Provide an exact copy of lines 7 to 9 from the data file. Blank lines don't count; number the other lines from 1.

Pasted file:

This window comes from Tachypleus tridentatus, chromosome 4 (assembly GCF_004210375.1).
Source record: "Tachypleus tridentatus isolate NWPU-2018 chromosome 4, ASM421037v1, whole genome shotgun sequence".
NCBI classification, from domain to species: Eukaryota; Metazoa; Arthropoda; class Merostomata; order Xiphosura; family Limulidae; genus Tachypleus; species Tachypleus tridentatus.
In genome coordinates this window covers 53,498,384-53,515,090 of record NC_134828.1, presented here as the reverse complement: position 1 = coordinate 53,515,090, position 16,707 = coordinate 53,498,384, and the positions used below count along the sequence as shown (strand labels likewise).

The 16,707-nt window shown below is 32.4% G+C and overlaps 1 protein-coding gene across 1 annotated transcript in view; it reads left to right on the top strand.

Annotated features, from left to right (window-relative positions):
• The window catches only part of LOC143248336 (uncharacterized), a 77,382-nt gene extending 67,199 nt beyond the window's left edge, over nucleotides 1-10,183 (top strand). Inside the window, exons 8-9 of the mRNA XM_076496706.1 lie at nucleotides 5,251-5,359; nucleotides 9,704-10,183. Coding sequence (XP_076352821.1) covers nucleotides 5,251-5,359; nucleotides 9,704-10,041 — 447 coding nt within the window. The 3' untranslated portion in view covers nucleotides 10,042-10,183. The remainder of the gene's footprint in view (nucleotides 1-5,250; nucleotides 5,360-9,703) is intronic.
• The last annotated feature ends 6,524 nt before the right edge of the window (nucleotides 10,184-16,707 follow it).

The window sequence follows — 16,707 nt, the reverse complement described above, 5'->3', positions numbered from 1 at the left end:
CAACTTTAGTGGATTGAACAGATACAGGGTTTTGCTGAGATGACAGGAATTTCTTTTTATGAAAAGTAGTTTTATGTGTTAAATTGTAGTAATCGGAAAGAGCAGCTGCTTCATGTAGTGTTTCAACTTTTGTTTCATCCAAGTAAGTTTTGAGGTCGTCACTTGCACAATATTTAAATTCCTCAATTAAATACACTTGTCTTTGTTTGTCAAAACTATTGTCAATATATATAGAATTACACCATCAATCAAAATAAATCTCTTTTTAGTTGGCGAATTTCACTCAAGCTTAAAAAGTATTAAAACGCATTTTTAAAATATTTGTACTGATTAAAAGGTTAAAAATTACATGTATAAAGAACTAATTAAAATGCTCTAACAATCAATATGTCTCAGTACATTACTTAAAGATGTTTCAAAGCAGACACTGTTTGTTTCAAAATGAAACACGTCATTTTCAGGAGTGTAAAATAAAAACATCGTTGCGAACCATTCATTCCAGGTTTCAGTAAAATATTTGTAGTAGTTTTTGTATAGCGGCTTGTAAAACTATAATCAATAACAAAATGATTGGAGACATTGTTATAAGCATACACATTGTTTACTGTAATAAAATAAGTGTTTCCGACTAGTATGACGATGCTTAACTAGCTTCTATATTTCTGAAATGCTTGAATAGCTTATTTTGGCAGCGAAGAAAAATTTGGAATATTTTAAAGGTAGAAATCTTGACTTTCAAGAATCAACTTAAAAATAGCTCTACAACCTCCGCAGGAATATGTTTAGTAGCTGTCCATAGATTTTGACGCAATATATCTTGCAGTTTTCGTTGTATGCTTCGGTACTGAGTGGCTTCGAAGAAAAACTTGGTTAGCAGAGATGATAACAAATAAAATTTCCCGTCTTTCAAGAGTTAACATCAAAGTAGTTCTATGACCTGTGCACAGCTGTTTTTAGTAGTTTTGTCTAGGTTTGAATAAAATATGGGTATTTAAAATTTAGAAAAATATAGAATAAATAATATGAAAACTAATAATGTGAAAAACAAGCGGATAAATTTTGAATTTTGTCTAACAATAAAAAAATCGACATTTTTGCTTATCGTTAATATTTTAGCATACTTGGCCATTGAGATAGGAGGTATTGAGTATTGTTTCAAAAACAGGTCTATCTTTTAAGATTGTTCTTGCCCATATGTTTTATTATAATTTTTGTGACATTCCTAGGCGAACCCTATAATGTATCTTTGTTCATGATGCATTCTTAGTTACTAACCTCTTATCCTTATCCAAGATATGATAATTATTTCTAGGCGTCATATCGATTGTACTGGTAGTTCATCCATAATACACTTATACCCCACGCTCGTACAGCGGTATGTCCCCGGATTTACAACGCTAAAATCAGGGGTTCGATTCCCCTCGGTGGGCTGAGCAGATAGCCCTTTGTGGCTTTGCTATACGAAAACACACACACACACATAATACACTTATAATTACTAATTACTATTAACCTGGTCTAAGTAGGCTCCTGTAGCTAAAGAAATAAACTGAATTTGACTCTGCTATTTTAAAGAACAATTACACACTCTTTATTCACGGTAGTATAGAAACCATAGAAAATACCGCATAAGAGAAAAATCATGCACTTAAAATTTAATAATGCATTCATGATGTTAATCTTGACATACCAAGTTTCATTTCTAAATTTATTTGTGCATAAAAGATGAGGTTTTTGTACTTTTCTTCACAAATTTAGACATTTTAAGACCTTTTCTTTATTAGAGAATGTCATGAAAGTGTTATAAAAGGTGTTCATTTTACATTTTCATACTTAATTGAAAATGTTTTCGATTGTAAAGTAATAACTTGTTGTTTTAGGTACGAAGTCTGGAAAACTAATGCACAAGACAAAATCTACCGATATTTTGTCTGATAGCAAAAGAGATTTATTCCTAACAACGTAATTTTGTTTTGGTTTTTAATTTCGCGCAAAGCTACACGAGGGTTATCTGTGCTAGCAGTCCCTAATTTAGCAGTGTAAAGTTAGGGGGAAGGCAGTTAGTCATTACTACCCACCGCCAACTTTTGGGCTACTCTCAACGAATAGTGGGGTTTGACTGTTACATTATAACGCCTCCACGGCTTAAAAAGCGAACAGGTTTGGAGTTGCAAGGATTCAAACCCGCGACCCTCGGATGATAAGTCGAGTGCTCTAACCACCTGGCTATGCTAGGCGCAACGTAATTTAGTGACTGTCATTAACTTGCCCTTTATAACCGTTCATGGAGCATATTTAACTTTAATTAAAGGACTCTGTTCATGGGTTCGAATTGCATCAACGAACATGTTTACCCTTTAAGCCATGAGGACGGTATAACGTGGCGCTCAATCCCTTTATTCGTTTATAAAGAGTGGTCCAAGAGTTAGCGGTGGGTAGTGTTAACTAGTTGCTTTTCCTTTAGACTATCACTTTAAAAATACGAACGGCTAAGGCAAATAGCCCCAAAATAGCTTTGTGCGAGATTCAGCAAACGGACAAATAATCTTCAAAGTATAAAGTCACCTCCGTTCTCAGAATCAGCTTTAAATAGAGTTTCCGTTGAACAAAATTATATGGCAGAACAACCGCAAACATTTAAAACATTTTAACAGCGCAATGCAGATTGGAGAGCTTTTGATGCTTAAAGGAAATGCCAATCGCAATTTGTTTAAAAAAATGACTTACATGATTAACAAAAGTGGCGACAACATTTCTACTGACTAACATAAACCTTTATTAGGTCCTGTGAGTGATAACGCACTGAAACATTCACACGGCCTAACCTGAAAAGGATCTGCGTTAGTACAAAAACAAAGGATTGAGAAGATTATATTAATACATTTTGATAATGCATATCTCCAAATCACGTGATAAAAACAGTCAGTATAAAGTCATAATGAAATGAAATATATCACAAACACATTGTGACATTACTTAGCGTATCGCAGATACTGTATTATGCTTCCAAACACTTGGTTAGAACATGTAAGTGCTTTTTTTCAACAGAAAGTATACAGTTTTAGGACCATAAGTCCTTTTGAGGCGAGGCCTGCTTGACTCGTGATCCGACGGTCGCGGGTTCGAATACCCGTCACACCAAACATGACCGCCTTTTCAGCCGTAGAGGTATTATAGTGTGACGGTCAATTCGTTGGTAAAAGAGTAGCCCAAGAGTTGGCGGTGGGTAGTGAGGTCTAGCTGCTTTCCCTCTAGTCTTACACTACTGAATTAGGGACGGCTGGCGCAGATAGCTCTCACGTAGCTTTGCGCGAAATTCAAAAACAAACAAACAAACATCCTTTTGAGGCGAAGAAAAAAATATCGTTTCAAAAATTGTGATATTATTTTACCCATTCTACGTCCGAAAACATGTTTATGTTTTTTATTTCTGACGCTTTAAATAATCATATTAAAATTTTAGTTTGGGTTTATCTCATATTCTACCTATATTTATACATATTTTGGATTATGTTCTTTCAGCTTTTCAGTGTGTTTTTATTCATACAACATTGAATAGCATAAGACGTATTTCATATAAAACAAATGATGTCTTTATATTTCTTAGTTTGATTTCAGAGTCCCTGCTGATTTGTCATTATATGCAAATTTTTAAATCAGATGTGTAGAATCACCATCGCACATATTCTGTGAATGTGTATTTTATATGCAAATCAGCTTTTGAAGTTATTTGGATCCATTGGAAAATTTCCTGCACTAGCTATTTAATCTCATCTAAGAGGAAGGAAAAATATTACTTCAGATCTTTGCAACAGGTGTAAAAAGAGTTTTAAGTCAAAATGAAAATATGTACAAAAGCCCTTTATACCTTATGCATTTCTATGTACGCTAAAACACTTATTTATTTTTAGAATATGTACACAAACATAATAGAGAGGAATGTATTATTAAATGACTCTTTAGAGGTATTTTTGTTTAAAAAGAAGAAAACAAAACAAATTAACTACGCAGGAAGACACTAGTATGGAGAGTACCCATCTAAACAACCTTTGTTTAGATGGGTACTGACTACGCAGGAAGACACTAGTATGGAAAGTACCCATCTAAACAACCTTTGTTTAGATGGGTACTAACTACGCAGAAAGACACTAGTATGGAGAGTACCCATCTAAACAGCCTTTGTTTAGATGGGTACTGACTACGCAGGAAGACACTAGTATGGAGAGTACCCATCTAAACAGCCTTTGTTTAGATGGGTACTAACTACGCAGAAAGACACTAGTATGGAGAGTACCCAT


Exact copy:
• The window catches only part of LOC143248336 (uncharacterized), a 77,382-nt gene extending 67,199 nt beyond the window's left edge, over nucleotides 1-10,183 (top strand). Inside the window, exons 8-9 of the mRNA XM_076496706.1 lie at nucleotides 5,251-5,359; nucleotides 9,704-10,183. Coding sequence (XP_076352821.1) covers nucleotides 5,251-5,359; nucleotides 9,704-10,041 — 447 coding nt within the window. The 3' untranslated portion in view covers nucleotides 10,042-10,183. The remainder of the gene's footprint in view (nucleotides 1-5,250; nucleotides 5,360-9,703) is intronic.
• The last annotated feature ends 6,524 nt before the right edge of the window (nucleotides 10,184-16,707 follow it).

The window sequence follows — 16,707 nt, the reverse complement described above, 5'->3', positions numbered from 1 at the left end: